A few workshops won’t get you there. Those 10,000 hours, along with the criteria-driven, modeled craft held up as the target, just might.

If I wanted to read fully realized, polished stories all day long, I’d be a book reviewer instead.

I do read a lot of work from folks who are terrific writers… if the composition of sentences and paragraphs is the benchmark for that description.

But the thing is, it isn’t.

Where writing novels is concerned, a terrific writer is judged by the story more than the prose. And because they are two different skill sets, one doesn’t necessarily beget the other.

A story is so much more than a sequence of paragraphs composed of sentences. In the same way that a house is composed of so much more than a bunch of wood planks nailed together. Really strong, beautiful two-by-fours do not a functional, aesthetically-pleasing house make. There is more to is than the wood itself, and much of it isn’t visible to the eye, because it resides in the infrastructure of the building.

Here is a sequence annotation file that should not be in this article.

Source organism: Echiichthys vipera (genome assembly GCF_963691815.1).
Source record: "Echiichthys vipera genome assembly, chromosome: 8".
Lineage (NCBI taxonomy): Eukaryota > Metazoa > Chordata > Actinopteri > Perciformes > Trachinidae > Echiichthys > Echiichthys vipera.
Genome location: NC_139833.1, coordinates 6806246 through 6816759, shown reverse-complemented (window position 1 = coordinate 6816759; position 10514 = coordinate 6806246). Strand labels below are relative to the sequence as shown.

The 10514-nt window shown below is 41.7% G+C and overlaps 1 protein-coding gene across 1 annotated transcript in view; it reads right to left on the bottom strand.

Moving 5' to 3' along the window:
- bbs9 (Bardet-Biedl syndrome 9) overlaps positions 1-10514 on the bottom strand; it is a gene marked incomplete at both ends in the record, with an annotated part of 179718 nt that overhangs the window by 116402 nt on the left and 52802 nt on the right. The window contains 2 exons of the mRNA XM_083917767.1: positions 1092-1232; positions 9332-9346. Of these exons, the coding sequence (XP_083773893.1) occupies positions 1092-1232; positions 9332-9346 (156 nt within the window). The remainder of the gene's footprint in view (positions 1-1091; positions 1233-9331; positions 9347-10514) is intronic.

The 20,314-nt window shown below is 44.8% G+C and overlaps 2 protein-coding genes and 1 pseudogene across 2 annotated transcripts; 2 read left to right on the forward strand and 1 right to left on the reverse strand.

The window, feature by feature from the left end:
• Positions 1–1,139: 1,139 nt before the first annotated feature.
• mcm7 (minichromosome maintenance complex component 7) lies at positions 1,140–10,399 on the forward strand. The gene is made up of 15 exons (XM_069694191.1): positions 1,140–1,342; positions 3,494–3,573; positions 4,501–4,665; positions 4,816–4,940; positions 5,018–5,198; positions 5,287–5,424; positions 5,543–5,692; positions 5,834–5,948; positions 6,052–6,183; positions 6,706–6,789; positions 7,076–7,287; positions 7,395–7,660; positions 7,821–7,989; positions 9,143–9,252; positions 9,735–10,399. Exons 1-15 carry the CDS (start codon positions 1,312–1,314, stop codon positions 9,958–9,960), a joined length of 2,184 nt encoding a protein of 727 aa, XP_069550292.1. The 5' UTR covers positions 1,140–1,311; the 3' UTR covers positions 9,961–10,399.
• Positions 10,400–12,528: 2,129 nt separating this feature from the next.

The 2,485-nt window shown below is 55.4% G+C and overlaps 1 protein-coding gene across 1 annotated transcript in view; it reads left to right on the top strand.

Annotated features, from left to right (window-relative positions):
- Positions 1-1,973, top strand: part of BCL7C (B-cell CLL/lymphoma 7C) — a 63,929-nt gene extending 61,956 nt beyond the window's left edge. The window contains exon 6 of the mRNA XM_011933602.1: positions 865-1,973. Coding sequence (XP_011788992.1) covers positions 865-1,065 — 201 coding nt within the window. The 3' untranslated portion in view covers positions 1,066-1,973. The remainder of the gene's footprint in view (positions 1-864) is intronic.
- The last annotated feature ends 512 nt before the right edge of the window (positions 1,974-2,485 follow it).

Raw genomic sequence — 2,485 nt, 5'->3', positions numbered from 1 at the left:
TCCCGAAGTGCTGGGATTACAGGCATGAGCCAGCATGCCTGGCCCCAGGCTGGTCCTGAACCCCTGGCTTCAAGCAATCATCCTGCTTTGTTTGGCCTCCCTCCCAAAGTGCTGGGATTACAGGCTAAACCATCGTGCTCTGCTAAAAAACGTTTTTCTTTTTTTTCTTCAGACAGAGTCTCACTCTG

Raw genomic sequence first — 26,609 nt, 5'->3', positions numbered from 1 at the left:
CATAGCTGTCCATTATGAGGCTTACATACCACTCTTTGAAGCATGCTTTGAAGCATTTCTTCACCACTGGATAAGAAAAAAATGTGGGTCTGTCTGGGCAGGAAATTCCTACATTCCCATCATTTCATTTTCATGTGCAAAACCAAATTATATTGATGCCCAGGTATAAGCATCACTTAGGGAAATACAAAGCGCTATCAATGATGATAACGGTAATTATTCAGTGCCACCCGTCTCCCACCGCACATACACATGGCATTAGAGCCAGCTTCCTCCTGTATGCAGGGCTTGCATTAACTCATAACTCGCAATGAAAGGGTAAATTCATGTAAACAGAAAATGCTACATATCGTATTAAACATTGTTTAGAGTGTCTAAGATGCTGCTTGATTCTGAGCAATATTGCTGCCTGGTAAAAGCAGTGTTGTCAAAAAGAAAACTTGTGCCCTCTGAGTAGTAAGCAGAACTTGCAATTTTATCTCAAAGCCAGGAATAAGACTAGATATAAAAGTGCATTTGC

Such is the story sensibility the new writer often lacks.

Allow me to summarize what too often comes up short:

One: The writer doesn’t understand what a premise is.They confuse it with other story essences, like concept and theme and backstory.

The project I worked on this morning answered the question, What is your premise? with this:

Here is my copy for the back cover of the paperback for my story.

A red flag, this. The author has the back cover copy done, but the novel itself is still in the incubator.

Rarely is what we read on the back cover a premise. It’s marketing copy.

In the name of offering a solution today, here is the definition of premise, which becomes a sort of checklist for the entire story itself: